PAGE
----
The concept of an “enterprise” has been at the heart of the UK’s idiosyncratic system of merger control from the passage of the Fair Trading Act in 1973 through to the present regime set out in the Enterprise Act 2002 (“EA02”). A consistent feature of the regime has been that it catches a transaction only if it involves two (or more) “enterprises” ceasing to be distinct. Leaving aside for present purposes the complexities of the notion of “ceasing to be distinct”, when a purchaser buys a collection of assets previously used to carry on a business, has it bought just a collection of assets, or has it bought an “enterprise”? If it has bought only assets, but not an “enterprise”, then the transaction lies outside the scope of UK merger control. So the question of what “enterprise” means is, often, a critical one on which turns the regulation of very major transactions.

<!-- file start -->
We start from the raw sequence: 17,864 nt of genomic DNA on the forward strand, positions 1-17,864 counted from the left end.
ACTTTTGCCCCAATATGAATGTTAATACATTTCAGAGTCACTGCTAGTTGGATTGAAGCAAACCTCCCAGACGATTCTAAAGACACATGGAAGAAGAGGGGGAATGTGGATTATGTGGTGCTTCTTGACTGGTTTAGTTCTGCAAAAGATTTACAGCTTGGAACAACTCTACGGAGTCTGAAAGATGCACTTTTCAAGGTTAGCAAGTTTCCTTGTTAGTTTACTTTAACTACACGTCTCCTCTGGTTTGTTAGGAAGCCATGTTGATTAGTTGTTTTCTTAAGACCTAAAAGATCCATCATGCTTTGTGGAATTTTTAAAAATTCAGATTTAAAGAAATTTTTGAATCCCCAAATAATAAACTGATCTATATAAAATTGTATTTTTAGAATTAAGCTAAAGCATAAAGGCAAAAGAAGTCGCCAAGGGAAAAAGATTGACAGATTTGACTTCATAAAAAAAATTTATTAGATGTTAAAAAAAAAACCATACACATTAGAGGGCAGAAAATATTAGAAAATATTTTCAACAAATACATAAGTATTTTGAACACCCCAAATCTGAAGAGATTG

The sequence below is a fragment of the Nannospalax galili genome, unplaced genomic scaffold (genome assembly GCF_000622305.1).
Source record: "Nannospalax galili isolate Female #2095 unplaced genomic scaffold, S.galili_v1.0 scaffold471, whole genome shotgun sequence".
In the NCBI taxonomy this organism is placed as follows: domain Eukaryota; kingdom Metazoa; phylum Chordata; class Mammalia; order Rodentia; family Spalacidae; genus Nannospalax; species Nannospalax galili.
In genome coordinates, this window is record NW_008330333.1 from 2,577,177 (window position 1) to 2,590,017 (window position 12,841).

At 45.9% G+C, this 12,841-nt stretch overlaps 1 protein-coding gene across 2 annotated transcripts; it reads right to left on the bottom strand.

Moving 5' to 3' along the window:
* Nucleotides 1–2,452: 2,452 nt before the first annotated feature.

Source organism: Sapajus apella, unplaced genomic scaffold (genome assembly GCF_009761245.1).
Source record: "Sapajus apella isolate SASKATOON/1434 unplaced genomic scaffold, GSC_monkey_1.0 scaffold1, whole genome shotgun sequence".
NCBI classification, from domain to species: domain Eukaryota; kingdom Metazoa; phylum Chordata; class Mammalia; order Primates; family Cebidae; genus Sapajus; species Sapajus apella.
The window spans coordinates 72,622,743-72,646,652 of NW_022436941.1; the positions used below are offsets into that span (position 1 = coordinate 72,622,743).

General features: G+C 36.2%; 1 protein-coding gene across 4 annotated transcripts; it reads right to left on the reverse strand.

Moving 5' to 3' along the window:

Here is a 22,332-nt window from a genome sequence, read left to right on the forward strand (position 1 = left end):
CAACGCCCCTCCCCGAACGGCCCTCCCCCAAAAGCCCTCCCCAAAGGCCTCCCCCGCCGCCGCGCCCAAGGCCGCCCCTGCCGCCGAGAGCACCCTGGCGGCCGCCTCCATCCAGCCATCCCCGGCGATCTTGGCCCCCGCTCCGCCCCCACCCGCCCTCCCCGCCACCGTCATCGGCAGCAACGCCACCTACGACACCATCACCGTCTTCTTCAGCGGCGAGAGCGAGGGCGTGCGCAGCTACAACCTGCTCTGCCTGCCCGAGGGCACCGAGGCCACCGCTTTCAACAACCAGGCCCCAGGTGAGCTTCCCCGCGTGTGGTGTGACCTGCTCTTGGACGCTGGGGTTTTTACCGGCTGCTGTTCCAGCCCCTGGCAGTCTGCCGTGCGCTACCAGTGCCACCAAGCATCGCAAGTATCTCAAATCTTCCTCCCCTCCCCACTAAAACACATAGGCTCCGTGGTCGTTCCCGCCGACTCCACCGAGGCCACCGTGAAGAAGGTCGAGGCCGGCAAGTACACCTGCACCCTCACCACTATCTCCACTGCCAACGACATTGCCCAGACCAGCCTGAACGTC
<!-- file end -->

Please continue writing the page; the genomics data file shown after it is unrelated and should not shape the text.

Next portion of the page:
Please click to view the full Societe Cooperative de Production SeaFrance S.A v CMA and DFDS case note.